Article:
I've been fascinated with tracking the health and wellness metrics of my life for more than a decade, starting with devices like the original Fitbit, Jawbone UP, and MOTOACTV. For more than a year, my coworker has been encouraging me to try out an Oura Ring wearable and about a month ago I was asked if I was interested in testing out the new Oura Ring Generation 3.
After a sizing kit arrived and I settled in on a size 12 ring, an evaluation unit arrived and has been mounted on my right and left ring finger for just over two weeks. Oura recommends mounting the Ring 3 on the index or middle finger, but size 13 did not fit my middle finger and I couldn't comfortably bend my index finger with the size 13 sizing ring. We'll discuss the impact of wearing the ring on my ring finger below.
- High quality materials
- Nearly a week of battery life
- Comfortable for 24/7 wear
- Accurate sleep tracking
- Helpful guidance in the app
- Google Fit/Apple Health connectivity
- Pricey with low monthly subscription fee
- Several features not yet available
- No blood oxygen monitoring
- Limited fitness tracking
The Oura Ring 3 is available in silver, gold, and glossy black for $299 and stealth (matte) black for $399. In order to gain full access to all of the data and features, there is a $5.99/month subscription (available after the six-month free trial). If you are an existing Oura Ring owner, you can purchase a new ring before 29 November and receive a lifetime subscription for your new ring for free.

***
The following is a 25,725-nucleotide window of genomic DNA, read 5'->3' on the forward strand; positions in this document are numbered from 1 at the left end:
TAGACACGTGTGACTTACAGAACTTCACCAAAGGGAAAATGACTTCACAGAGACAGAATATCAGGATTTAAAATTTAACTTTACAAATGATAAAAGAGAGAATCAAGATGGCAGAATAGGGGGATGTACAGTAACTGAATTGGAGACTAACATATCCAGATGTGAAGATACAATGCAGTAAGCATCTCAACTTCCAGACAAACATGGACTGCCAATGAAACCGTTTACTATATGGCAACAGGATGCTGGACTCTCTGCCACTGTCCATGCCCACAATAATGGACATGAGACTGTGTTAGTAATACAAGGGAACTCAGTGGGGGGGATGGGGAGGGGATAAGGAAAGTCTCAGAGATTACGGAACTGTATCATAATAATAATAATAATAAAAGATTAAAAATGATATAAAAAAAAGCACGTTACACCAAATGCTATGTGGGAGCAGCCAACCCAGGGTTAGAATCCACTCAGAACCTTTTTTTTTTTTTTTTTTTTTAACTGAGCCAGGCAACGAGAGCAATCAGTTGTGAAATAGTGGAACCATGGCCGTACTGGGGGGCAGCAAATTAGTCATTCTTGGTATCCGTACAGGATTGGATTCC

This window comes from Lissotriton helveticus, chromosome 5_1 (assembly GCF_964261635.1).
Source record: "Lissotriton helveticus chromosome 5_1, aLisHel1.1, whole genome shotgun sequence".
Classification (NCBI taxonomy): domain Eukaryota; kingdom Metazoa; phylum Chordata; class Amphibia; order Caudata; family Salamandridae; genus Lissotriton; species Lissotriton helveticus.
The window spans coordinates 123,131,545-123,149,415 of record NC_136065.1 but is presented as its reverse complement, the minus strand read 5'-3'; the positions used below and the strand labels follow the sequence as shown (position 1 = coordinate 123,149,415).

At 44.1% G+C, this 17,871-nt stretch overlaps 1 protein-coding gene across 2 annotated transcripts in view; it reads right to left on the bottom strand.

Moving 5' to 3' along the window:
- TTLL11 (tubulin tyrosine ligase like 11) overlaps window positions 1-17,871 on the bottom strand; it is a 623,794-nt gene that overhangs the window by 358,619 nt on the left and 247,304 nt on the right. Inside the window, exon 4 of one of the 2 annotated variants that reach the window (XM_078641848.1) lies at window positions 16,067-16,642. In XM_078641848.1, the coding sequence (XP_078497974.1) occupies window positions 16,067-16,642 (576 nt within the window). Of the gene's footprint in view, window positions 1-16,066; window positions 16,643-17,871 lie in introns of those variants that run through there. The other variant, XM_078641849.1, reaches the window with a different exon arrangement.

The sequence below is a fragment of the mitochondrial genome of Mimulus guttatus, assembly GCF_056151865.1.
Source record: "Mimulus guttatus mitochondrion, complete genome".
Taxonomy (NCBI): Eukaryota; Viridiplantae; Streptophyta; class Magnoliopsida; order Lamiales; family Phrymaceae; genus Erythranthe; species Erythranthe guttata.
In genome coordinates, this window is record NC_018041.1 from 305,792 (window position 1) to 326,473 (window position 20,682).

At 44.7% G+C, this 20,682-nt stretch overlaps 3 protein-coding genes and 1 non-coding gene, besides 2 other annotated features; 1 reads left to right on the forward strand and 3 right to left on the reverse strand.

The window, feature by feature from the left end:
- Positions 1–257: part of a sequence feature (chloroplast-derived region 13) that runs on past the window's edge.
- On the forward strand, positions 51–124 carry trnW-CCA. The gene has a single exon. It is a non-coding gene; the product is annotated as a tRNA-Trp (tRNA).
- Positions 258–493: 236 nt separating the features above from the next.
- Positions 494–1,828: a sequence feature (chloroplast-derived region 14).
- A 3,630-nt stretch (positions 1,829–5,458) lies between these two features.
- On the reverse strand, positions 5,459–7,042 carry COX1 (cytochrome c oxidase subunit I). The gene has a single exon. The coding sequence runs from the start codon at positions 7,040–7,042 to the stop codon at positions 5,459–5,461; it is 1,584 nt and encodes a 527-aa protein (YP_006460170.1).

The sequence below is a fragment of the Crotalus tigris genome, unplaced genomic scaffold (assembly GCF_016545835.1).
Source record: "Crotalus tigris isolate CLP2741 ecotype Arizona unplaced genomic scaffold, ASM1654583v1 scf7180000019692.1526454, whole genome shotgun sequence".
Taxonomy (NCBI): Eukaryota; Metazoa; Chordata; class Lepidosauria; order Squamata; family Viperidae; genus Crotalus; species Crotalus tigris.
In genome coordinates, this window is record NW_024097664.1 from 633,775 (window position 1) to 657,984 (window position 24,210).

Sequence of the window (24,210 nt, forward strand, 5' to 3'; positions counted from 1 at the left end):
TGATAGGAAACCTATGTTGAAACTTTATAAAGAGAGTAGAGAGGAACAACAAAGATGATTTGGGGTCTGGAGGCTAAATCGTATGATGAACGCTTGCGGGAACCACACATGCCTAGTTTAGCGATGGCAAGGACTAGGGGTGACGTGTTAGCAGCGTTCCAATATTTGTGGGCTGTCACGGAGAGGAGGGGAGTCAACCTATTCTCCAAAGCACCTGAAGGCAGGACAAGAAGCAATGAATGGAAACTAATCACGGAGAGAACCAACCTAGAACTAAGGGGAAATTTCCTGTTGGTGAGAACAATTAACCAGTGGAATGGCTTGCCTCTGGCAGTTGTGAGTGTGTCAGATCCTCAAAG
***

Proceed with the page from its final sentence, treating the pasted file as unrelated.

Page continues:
- Materials: Titanium with PVD coating
- Wireless: Bluetooth LE
- Water resistance: Up to 100 meters
- Sensors: 3-axis accelerometer, optical heart rate monitor, vibration motor, relative SpO2 sensor, ECG sensor, EDA (electrodermal activity) sensor
- Battery life: Four to seven days. Full charge in 20 to 80 minutes.
- Dimensions: 7.9mm wide by 2.5mm thick, weight of just 4-6g (depending on size)
- Colors: Silver, gold, black, and stealth
This third-generation Oura Ring is the same size as the second-generation model so at first glance you won't see a difference. However, the memory has been expanded more than 32 times and 3 times the number of sensors are found inside the ring. Green, red, and infrared LEDs are used strategically throughout the day and night to track your body measurements.
The Ring 3 is very comfortable even though it is thicker than my wedding ring. I love the matte finish of the Stealth color, along with the flat section that actually matches the design of my wedding ring.
While there are raised sensor sections inside the ring, you cannot feel them pressing into the skin on your finger. While Oura recommends using the index finger for most accurate tracking, the key is to use a finger where the base is the same size as the knuckle so that the sensors are in contact with your skin throughout your times of sleep and activity. After viewing the data in the smartphone app, there are gaps in my heart rate tracking while running or moving around a lot due to wearing it on a non-optimal finger. I wouldn't personally buy an Oura and wear it on my index or middle finger as I cannot bend or use my fingers naturally with a ring on those fingers so that's a trade-off I'm making during this evaluation period.